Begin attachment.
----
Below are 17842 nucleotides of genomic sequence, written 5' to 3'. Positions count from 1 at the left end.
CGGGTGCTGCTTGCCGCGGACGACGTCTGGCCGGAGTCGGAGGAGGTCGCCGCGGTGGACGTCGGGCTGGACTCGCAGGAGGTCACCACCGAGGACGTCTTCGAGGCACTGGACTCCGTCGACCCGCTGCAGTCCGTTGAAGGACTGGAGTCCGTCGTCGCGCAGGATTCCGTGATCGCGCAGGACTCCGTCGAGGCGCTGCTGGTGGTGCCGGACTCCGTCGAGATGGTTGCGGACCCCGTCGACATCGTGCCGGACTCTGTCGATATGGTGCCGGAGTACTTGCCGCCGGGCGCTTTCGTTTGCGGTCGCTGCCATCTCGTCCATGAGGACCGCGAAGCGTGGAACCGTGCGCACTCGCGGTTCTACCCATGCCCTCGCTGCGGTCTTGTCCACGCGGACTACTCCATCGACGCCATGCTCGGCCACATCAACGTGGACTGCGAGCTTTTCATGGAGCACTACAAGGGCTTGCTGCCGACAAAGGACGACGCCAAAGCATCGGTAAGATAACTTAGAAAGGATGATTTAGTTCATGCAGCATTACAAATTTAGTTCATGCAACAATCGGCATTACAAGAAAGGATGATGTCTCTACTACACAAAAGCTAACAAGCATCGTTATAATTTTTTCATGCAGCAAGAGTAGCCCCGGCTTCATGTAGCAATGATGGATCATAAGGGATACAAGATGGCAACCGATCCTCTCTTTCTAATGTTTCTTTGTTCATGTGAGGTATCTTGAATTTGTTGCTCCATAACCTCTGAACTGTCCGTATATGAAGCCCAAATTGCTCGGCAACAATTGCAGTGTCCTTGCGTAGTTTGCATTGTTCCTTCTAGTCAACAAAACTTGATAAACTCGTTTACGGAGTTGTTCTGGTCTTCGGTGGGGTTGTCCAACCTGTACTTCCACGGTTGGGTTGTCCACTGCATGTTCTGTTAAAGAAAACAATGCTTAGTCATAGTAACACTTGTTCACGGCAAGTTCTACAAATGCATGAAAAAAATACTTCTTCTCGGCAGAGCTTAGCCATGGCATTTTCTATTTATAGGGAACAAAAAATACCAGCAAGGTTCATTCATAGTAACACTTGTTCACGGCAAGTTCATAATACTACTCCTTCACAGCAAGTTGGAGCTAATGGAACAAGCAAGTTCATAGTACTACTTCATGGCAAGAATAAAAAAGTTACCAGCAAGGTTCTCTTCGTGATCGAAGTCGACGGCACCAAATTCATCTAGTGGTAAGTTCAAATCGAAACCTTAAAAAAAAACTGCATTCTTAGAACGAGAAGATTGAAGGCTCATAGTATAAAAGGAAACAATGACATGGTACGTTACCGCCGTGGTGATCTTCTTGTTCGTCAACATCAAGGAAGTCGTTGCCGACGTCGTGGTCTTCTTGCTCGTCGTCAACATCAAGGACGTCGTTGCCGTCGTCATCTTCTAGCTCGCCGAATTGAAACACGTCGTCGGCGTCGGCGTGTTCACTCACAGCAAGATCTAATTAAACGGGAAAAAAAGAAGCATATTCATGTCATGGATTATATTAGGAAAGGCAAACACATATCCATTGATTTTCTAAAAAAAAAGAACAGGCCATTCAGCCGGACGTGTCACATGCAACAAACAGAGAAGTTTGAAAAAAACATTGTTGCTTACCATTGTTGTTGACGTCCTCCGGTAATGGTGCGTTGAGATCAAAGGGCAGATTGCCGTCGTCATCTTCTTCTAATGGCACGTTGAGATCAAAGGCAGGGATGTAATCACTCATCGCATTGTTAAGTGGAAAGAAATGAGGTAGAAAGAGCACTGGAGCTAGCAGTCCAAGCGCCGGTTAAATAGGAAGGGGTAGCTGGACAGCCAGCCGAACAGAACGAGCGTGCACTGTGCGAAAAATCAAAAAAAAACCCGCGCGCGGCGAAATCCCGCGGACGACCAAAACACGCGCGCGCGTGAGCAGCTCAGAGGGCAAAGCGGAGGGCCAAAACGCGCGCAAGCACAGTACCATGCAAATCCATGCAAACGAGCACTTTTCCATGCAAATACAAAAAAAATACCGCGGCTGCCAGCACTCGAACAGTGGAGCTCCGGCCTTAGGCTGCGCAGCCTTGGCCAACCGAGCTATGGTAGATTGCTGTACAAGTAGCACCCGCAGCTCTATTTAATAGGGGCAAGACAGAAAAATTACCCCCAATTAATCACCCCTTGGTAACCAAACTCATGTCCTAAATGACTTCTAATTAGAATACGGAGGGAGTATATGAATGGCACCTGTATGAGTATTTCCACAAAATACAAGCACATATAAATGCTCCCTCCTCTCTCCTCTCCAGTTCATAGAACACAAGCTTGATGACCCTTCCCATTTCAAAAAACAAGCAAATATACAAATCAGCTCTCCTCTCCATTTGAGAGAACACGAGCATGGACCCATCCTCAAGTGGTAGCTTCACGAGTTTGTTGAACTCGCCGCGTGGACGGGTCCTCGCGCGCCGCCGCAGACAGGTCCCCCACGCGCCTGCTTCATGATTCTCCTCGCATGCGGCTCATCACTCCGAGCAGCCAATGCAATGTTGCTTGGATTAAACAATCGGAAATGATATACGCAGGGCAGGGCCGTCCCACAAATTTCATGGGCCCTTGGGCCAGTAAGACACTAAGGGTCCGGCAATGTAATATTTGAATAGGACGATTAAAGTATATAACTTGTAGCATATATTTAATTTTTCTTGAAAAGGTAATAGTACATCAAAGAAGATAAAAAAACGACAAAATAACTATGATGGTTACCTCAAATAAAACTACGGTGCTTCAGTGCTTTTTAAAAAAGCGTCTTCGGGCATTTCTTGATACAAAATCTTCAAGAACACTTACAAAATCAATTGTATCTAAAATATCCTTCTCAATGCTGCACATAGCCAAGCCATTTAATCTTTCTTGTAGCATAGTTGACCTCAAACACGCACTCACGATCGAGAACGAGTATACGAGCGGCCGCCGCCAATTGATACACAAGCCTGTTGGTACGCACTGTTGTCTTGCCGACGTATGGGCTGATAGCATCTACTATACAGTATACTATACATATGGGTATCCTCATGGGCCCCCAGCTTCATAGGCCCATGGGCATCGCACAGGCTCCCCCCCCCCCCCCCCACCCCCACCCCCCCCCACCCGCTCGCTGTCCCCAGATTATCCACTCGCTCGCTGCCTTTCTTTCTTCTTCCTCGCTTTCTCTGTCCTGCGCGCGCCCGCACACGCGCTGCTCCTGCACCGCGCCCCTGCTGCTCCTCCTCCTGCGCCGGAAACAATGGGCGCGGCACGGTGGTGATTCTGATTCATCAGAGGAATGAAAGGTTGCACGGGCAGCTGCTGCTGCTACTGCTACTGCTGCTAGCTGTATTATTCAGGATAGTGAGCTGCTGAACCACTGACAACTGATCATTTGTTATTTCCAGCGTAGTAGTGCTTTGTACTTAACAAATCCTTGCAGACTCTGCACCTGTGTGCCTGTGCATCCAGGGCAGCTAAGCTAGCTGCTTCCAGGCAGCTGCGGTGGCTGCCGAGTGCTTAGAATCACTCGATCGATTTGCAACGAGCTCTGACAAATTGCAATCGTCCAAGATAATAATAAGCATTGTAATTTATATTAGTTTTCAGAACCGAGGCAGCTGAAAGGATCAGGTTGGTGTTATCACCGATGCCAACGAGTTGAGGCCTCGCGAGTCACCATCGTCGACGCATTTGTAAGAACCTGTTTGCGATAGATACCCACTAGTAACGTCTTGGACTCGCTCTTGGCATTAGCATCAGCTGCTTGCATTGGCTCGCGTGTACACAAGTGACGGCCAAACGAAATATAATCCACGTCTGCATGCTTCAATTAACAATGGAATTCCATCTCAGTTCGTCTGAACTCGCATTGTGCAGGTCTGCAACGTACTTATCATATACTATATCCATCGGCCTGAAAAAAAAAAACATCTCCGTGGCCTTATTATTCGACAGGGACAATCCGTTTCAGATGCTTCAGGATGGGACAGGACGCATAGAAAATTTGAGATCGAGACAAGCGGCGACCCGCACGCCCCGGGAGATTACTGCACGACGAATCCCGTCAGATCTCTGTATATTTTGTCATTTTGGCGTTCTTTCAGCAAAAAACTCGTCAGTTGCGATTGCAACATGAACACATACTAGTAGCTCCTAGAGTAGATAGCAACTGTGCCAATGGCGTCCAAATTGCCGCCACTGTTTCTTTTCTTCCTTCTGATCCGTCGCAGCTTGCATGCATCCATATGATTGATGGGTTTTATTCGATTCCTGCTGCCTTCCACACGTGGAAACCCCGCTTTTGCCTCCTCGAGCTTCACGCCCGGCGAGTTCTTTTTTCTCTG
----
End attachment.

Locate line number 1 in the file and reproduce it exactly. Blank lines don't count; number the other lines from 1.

Below are 17842 nucleotides of genomic sequence, written 5' to 3'. Positions count from 1 at the left end.